Texas Democrat to draft articles of impeachment
Rep. Al Green, a maverick Texas Democrat, said Wednesday he is drafting articles of impeachment against President Trump, alleging that the Republican president broke the law in May and must be held accountable.
Mr. Green accused Mr. Trump of obstructing justice when he fired FBI Director James B. Comey and then suggested he did so because of “this Russia thing,” referring to the bureau’s probe of alleged Russian meddling in last year’s election, and whether the Trump campaign had anything to do with it.
“The remedy for obstructing justice is impeachment,” said Mr. Green, who’s represented his Houston-area district since 2005.
“The firing, coupled with the statement, indicated that the president intended to do what he did,” he said.
Mr. Green said he is drafting and reviewing at least one article of impeachment but has no “acid test” for when he might actually file the documents, saying he wants the public to weigh in first.
Rep. Brad Sherman, California Democrat, said he is in Mr. Green’s corner and weighing his own articles of impeachment, though the pair might join forces down the road.
Democrats have quietly floated the notion of impeachment for weeks, yet Mr. Green has been the most vocal about starting the process less than five months into Mr. Trump’s term.
House Minority Leader Nancy Pelosi and other party leaders are cool to the idea for now, saying they should get all the facts from various probes into Mr. Trump’s ties with Russian actors before they start throwing around “the I-word.”
“A majority of the caucus is of the belief that we ought to allow the investigation to continue to its logical conclusion before making any determination,” Rep. Linda T. Sanchez, California Democrat and vice chairwoman of the House Democratic Caucus, told reporters on Wednesday.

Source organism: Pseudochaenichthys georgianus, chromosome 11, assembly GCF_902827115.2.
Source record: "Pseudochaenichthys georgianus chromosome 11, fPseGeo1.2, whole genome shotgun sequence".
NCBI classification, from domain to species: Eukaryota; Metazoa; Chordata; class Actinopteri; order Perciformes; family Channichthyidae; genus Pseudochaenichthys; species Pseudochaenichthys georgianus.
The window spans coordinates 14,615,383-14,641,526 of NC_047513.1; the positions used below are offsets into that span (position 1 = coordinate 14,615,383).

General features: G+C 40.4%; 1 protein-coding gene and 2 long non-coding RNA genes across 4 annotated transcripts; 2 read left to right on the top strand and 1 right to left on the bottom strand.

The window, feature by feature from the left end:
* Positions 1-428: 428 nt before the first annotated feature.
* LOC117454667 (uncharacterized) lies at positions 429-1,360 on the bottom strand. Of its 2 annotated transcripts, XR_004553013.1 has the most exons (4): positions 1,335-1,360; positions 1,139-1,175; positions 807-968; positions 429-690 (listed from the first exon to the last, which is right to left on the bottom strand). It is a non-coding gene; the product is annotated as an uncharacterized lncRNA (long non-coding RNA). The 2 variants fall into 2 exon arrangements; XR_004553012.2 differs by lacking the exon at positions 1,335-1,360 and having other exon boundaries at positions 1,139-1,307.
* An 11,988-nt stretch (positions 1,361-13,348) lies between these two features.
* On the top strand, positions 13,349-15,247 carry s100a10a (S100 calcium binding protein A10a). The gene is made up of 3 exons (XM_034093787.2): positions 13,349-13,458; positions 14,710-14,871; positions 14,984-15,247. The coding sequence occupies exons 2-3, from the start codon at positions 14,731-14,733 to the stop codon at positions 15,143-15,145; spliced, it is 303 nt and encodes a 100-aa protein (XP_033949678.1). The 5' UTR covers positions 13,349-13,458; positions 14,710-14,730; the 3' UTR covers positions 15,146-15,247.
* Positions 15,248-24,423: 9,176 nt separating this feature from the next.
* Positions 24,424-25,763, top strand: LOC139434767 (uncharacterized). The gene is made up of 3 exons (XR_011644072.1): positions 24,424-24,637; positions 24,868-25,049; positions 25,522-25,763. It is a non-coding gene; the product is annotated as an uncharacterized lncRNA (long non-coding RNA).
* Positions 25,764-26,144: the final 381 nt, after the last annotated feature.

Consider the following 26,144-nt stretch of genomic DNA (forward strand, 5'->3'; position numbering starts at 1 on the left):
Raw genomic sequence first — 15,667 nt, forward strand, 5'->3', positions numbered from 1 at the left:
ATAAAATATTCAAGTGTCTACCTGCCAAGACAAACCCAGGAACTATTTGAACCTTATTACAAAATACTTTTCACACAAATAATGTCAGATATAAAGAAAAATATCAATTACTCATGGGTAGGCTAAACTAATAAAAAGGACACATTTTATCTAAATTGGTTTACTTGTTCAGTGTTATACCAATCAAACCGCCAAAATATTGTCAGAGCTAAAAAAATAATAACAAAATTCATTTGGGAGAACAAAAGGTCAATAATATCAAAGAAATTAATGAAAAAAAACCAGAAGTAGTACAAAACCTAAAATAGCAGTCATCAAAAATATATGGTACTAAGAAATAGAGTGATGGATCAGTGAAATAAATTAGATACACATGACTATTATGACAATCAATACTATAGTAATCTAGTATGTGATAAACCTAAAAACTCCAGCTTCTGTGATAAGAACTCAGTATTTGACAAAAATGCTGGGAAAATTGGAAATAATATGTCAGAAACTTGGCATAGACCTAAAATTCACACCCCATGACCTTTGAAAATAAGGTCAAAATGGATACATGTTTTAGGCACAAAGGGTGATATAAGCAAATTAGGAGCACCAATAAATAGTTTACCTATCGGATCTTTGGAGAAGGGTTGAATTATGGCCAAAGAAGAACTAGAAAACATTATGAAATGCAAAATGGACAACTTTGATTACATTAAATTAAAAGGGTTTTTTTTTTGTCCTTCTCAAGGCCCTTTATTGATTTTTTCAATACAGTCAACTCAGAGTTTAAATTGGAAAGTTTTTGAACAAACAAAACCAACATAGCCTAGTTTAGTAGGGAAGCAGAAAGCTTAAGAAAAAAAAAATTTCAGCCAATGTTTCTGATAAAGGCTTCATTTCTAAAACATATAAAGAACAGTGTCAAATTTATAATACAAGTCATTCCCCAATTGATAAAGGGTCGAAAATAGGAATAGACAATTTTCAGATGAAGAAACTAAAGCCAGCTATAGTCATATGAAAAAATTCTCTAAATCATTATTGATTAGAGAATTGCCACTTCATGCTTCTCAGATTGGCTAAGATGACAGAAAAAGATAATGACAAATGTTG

Impeachment is a prerogative of the House. Lawmakers can pass articles of impeachment by a majority vote. The Senate then holds a trial on the articles, and it takes a twothirds vote to convict and remove an official.
Republicans control both the House and Senate, and are unlikely to pursue impeachment of Mr. Trump, though Mr. Green said there’s a chance if the public demands it.
Only two U.S. presidents — Andrew Johnson and Bill Clinton — have been impeached by the House, though both were acquitted by the Senate. Richard Nixon resigned before the full House could consider articles of impeachment in 1974.
Mr. Comey’s testimony before Congress on Thursday will breathe new life into controversies around Mr. Trump.
Mr. Trump repeatedly complained to Mr. Comey of a “cloud” over his administration because of the bureau’s probe into Trump campaign figures’ dealings with Russia and asked that the FBI drop its probe into former National Security Adviser Michael Flynn, Mr. Comey says in prepared testimony he’ll deliver to the Senate Intelligence Committee.
Mr. Green has spoken openly about wanting to impeach Mr. Trump since last month, though Wednesday marked the first time he said he’d put pen to paper to being the process.
He said people are threatening his safety over the push, and that Capitol Police even dispatched two officers to his district for added protection.
“No amount of intimidation will deter me,” he said. “It may enhance my resolve.”